New Ground for Cooperation: The Arab Spring as a Turning Point for EU-Turkey Relations

April 1, 2012 Print PDF

Though politicians use the word “historic” in a fairly inflationary way, there is no better terminology for describing what the international community is witnessing in the Middle East and North Africa (MENA). The uprisings that are sweeping over the region astonished Western observers as they replaced an existent narrative. After the 9/11 terrorist attacks, the MENA region appeared to be an area of insecurity and volatility. Such an image was even reinforced by autocratic political systems that seemed to be resistant to all reformatory efforts (turning them into ideal partners for Western politicians, who increasingly came to terms with the regional status quo). Starting with the self-immolation of the Tunisian vendor Mohammed Bouazizi, the Arab demonstrations made one thing clear: Change is possible!

Soon, observers labeled the events to be an “Arab Spring.” Others recognized a “fourth wave of democratization,” and decision-makers stood up for a “Mediterranean Marshall Plan.” It is interesting to see that all those wordings and explanatory patterns recall a Western reminiscence of Cold War episodes. However, what is happening in the Arab world has only little to do with the old story of an East-West antagonism. The Arab Spring, if we call it that way, is a case sui generis. Accordingly, it should not be addressed with the old-fashioned tool box of international relations.

Old Risks and a New Kid in Town

In the beginning a domino effect seemed to wash away one Arab regime after another. However, in the meantime euphoria had to give way to a rather dim outlook. Removing a ruling elite from power is a different story from the establishment of a sustainable political system. Media and academics are questioning whether the Arab Spring is nowadays turning into an Arab Winter. In his first public speech about the Arab awakening in May 2011, President Barack Obama rightly pointed out: “But it will be years before this story reaches its end.”[1] The region is far from being a zone of peace and stability. Risks and the respective threat perception that dominated the transatlantic Middle East discourse in the past will therefore remain on top of the agenda: international terrorism, regional conflicts, the spread of WMD, failing states, and organized crime will not lose their virulence in the near future. Furthermore, it needs to be added that the youth bulge and a simultaneous lack of economic prospects in MENA countries will sustain a migratory pressure that especially impacts the EU and its member states.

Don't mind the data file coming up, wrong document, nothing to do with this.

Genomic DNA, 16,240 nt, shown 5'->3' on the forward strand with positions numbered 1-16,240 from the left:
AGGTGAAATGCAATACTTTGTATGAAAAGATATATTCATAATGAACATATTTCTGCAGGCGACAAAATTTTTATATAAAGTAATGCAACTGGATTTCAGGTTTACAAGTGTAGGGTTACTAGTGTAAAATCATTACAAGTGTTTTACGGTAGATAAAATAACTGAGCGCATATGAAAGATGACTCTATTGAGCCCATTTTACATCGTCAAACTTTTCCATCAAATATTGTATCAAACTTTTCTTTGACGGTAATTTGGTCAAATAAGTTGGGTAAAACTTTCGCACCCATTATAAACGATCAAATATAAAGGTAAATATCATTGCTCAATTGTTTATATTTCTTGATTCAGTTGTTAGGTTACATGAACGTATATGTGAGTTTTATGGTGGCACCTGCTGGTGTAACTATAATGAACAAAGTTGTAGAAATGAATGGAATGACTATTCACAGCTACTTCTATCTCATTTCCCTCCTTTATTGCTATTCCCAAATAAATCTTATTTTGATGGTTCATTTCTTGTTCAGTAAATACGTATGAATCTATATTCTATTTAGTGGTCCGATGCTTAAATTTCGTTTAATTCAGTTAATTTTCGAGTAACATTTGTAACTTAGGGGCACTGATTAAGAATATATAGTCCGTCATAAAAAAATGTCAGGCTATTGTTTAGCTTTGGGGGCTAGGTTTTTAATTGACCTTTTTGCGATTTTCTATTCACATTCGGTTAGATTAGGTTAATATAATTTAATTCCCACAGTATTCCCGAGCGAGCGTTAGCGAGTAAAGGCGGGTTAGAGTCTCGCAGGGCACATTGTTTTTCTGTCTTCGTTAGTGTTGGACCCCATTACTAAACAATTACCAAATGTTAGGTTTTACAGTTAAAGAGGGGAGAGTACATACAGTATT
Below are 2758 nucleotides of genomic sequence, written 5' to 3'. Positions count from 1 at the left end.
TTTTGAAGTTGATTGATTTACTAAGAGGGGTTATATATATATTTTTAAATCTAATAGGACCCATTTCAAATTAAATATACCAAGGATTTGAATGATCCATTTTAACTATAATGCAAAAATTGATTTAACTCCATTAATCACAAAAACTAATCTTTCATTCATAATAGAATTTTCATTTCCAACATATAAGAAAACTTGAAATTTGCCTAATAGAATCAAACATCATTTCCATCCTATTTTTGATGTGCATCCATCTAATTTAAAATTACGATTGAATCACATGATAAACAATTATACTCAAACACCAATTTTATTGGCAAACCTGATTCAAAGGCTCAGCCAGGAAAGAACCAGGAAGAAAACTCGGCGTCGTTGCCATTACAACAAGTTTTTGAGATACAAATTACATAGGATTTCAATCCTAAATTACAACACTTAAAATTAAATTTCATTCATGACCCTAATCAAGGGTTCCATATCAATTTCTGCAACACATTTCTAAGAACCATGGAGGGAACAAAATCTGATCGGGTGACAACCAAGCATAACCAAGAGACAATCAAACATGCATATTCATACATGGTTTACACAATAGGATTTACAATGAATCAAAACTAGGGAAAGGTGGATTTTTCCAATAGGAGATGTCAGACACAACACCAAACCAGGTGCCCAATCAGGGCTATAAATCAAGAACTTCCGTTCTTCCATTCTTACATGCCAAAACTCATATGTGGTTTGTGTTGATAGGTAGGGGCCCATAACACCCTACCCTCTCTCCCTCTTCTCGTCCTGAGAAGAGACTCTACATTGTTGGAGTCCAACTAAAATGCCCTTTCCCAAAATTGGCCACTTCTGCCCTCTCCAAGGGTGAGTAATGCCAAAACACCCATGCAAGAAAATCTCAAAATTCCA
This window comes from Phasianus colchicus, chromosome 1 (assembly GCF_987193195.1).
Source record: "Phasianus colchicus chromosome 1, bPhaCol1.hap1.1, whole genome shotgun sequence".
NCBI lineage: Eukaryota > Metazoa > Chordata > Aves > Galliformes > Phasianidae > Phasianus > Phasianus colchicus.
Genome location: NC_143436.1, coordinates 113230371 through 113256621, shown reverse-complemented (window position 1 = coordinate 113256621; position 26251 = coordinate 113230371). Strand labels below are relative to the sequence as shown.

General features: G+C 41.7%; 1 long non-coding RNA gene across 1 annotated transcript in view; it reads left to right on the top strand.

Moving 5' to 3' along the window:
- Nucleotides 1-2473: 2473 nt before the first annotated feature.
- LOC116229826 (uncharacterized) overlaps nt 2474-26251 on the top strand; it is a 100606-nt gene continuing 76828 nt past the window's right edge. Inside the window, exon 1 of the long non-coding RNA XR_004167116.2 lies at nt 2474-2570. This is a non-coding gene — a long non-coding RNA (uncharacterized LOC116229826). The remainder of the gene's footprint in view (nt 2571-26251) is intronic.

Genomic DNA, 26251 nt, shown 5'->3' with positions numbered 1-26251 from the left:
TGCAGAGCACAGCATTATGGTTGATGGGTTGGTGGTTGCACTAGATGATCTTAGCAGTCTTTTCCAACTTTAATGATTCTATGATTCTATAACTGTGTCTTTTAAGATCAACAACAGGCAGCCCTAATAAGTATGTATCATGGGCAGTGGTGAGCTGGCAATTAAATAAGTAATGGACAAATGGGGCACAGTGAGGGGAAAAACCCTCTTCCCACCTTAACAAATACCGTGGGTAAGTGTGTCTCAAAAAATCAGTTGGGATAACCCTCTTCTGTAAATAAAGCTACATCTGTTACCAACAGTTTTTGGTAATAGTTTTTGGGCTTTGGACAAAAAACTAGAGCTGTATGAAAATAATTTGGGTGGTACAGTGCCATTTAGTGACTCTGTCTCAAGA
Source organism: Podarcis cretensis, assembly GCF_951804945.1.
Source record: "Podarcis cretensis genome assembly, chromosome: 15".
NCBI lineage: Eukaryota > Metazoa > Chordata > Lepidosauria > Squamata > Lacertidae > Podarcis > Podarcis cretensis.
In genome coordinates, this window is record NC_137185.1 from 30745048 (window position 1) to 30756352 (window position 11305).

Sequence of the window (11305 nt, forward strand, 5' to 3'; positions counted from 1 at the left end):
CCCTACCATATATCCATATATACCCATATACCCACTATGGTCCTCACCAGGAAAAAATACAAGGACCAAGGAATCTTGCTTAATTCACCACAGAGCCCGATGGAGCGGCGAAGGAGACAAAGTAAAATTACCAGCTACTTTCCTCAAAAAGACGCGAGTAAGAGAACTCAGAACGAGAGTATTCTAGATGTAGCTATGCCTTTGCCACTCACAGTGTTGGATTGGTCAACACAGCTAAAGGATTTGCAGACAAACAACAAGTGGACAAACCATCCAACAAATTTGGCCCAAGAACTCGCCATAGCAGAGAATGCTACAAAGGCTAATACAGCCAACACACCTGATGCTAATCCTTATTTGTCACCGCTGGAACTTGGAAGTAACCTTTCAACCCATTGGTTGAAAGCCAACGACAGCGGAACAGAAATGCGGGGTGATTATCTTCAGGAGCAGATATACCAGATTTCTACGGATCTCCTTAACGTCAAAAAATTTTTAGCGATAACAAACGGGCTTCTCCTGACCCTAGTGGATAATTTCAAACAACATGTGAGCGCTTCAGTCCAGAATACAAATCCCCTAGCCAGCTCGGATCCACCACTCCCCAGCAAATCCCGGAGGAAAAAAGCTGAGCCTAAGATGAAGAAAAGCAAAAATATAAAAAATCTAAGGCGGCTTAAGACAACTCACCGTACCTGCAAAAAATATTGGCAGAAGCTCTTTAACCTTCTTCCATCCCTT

At the same time, there is a change in power structures. In an age of financial turmoil and military overburdening (Afghanistan, Iraq, Libya) the EU and the U.S. may have reached their apparent limits in shaping global affairs. In contrast there is one player that could steadily enlarge its scope of influence: Turkey. The country, too, was surprised by the intensity of the Arab demonstrations and their call for reform. Under Turkish foreign minister Ahmet Davutoğlu the country pursued a policy that proactively embraced autocratic rulers. Davutoğlu’s “zero-problem policy” therefore has to be seen as a “zero problem policy with regimes.” For a long time Ankara turned a deaf ear to people’s needs and issues of civil society in its neighborhood. The doubtful state of Turkish rule of law explains to a certain degree why the country has neither the capabilities nor the credibility to act as a staunch promoter of political values like democracy, human rights, and civil liberties. It speaks volumes that Reporters without Borders lists Turkey only on rank 148 out of 179.

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